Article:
Let's talk about the "H" word: herpes. Did you know that it's way more common than you think? In fact, judging by the World Health Organization's findings that 3.7 billion people worldwide under the age of 50 have herpes simplex type 1, or HSV-1, chances are that many people you know have the virus. That's roughly 67 percent of the world's population in that age group, after all.
But even with that degree of prevalence, there are still so many misconceptions about both strains of the herpes simplex virus, and it's high time we debunked them and set the record straight. Here are four common herpes myths, explained:
1. Myth: Herpes is one virus.
Thought all herpes referred to the same garden-variety virus? Think again: Type 1 of the herpes simplex virus (HSV-1) is, in fact, not the same virus as the one commonly referred to as genital herpes. That one is herpes simplex type 2, or HSV-2, and it affects roughly 12 percent of people ages 14 to 49, according to the Centers for Disease Control and Prevention's National Center for Health Statistics. So the HSV-1 virus, which is the one that causes cold sores, isn't an indicator of issues...downstairs.
2. Myth: There's nothing you can do to treat HSV-1.
This doesn't mean that herpes isn't contagious, as both strains very much are; it just means you have to be especially diligent in managing it when sores or outward signs present themselves. (For the record, it's possible to spread HSV-1 even when you don't have symptoms of a cold sore.)
In the case of cold sores, an over-the-counter treatment that contains L-lysine, an antiviral amino acid that helps the body produce things like antibodies and protein hormones, is a great choice. If you're prone to getting cold sores, Super Lysine+ tablets are a preventive option that also gives you an extra immune boost with ingredients like vitamin C, echinacea, garlic root, propolis, and licorice root. If you need to treat an outbreak, the herbal Super Lysine+ Ointment can help cut healing time in half. Taking its active ingredient L-lysine may be helpful in decreasing L-arginine, which is the amino acid that's needed to replicate the herpes simplex virus.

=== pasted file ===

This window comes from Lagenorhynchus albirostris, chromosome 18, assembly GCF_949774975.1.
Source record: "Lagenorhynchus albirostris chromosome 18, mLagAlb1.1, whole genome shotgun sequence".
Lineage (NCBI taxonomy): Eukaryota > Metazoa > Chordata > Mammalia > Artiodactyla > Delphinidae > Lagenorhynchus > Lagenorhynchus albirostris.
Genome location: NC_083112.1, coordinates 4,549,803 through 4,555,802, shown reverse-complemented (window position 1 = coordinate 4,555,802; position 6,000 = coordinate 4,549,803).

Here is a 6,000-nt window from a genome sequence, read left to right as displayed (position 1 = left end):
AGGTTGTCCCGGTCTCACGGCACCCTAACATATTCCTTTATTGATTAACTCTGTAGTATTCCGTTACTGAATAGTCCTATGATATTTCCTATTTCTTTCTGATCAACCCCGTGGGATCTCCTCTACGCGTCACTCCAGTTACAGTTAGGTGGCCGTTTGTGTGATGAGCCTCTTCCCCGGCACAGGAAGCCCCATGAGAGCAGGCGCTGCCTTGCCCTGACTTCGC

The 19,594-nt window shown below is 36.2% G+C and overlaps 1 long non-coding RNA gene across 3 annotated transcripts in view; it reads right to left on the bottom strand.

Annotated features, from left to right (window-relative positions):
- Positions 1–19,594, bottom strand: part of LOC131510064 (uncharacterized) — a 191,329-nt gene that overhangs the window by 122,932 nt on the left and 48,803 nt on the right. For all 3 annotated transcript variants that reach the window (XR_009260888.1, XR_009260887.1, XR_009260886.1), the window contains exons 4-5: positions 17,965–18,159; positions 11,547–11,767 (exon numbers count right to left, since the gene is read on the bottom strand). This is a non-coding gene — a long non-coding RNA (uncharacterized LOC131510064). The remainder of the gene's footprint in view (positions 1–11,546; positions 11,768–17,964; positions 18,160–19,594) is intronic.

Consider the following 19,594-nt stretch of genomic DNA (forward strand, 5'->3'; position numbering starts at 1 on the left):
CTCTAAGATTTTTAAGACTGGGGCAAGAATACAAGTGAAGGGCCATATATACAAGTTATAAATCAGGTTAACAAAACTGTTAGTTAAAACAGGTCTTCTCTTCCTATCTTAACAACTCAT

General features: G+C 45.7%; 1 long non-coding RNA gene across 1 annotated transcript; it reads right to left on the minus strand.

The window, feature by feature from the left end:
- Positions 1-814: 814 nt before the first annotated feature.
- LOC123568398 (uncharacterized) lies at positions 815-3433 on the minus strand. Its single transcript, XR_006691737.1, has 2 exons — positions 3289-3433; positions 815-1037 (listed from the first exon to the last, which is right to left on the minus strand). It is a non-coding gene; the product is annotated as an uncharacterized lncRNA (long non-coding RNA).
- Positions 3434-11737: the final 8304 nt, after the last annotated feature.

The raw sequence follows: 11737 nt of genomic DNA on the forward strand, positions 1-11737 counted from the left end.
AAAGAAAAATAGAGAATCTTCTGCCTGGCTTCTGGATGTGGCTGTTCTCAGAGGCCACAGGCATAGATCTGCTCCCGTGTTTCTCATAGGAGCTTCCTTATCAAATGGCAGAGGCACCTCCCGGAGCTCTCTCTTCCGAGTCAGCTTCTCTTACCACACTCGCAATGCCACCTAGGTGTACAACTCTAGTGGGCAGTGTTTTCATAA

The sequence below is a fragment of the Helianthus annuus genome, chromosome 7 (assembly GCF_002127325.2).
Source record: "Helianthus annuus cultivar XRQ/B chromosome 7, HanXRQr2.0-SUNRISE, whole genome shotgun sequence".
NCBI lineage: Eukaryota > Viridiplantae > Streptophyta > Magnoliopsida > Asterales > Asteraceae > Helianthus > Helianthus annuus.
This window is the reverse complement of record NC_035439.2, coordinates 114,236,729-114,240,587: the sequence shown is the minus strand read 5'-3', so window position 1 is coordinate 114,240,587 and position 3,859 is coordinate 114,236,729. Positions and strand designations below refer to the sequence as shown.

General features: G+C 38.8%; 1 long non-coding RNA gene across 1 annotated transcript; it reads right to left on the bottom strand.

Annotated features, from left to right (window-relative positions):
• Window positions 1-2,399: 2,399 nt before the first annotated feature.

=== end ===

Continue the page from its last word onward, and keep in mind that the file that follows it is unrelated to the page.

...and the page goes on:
3. Myth: Cold sores and canker sores are the same thing.
Canker sores usually show up inside your mouth—and are super painful—while cold sores tend to present themselves on the vermilion border, our outside edge of the mouth. Eventually they rupture, and as they heal, they crust over and cause the yellowish appearance commonly associated with cold sores.
A canker sore can more commonly be identified as an ulcer, while a cold sore is a blister; however, both go away eventually. One thing you might not have realized about cold sores, though? The HSV-1 virus lives in the trigeminal ganglion, which is a nerve found right behind your cheekbone. So if you have a pesky cold sore, it can even cause pain much farther up your face. Not a fun side effect, to say the least.
4. Myth: Having HSV-1 is something to be embarrassed about.
Nearly 4 billion people carrying the same HSV-1 virus means that if you have it, you're definitely not alone, nor should you feel stigmatized by it. Most HSV-1 infections are acquired during childhood; however, it is a lifelong condition. The good news? Most herpes infections are also asymptomatic, meaning that they don't show any outward signs unless in a flare-up.
The most important thing is to consult your doctor if you feel you might have the herpes virus so that you can take on an informed approach to treating it. And lastly? Feeling self-conscious about it is unnecessary. Just ask the other 48 percent of the population!